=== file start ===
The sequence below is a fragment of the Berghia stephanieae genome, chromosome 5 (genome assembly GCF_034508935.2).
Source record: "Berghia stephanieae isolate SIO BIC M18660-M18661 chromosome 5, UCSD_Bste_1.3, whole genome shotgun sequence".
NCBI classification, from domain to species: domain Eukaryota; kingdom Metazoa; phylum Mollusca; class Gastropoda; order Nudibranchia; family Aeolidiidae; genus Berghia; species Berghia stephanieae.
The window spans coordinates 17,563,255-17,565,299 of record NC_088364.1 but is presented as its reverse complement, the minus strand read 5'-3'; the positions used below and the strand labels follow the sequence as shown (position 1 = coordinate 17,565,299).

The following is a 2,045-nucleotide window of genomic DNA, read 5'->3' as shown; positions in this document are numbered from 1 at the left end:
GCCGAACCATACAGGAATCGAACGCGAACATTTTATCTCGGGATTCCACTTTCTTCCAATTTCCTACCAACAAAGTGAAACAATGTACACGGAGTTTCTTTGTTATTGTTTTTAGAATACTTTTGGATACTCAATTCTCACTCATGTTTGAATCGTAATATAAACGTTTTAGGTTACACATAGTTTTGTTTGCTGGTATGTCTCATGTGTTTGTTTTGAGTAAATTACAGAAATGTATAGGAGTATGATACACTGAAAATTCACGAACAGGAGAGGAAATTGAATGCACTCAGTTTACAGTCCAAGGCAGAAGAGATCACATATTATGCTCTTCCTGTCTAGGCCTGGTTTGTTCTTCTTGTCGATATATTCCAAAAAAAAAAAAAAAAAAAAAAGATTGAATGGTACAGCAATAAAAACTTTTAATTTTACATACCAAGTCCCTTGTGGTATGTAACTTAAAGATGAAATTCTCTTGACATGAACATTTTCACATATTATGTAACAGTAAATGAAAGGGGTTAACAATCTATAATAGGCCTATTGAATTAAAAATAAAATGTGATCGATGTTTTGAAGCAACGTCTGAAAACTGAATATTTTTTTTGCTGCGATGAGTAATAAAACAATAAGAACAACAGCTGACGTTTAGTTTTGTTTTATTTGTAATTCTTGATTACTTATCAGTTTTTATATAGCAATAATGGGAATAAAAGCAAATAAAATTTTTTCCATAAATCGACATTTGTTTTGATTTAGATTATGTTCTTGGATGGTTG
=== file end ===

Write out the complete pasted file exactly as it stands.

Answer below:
The sequence below is a fragment of the Berghia stephanieae genome, chromosome 5 (genome assembly GCF_034508935.2).
Source record: "Berghia stephanieae isolate SIO BIC M18660-M18661 chromosome 5, UCSD_Bste_1.3, whole genome shotgun sequence".
NCBI classification, from domain to species: domain Eukaryota; kingdom Metazoa; phylum Mollusca; class Gastropoda; order Nudibranchia; family Aeolidiidae; genus Berghia; species Berghia stephanieae.
The window spans coordinates 17,563,255-17,565,299 of record NC_088364.1 but is presented as its reverse complement, the minus strand read 5'-3'; the positions used below and the strand labels follow the sequence as shown (position 1 = coordinate 17,565,299).

The following is a 2,045-nucleotide window of genomic DNA, read 5'->3' as shown; positions in this document are numbered from 1 at the left end:
GCCGAACCATACAGGAATCGAACGCGAACATTTTATCTCGGGATTCCACTTTCTTCCAATTTCCTACCAACAAAGTGAAACAATGTACACGGAGTTTCTTTGTTATTGTTTTTAGAATACTTTTGGATACTCAATTCTCACTCATGTTTGAATCGTAATATAAACGTTTTAGGTTACACATAGTTTTGTTTGCTGGTATGTCTCATGTGTTTGTTTTGAGTAAATTACAGAAATGTATAGGAGTATGATACACTGAAAATTCACGAACAGGAGAGGAAATTGAATGCACTCAGTTTACAGTCCAAGGCAGAAGAGATCACATATTATGCTCTTCCTGTCTAGGCCTGGTTTGTTCTTCTTGTCGATATATTCCAAAAAAAAAAAAAAAAAAAAAAGATTGAATGGTACAGCAATAAAAACTTTTAATTTTACATACCAAGTCCCTTGTGGTATGTAACTTAAAGATGAAATTCTCTTGACATGAACATTTTCACATATTATGTAACAGTAAATGAAAGGGGTTAACAATCTATAATAGGCCTATTGAATTAAAAATAAAATGTGATCGATGTTTTGAAGCAACGTCTGAAAACTGAATATTTTTTTTGCTGCGATGAGTAATAAAACAATAAGAACAACAGCTGACGTTTAGTTTTGTTTTATTTGTAATTCTTGATTACTTATCAGTTTTTATATAGCAATAATGGGAATAAAAGCAAATAAAATTTTTTCCATAAATCGACATTTGTTTTGATTTAGATTATGTTCTTGGATGGTTG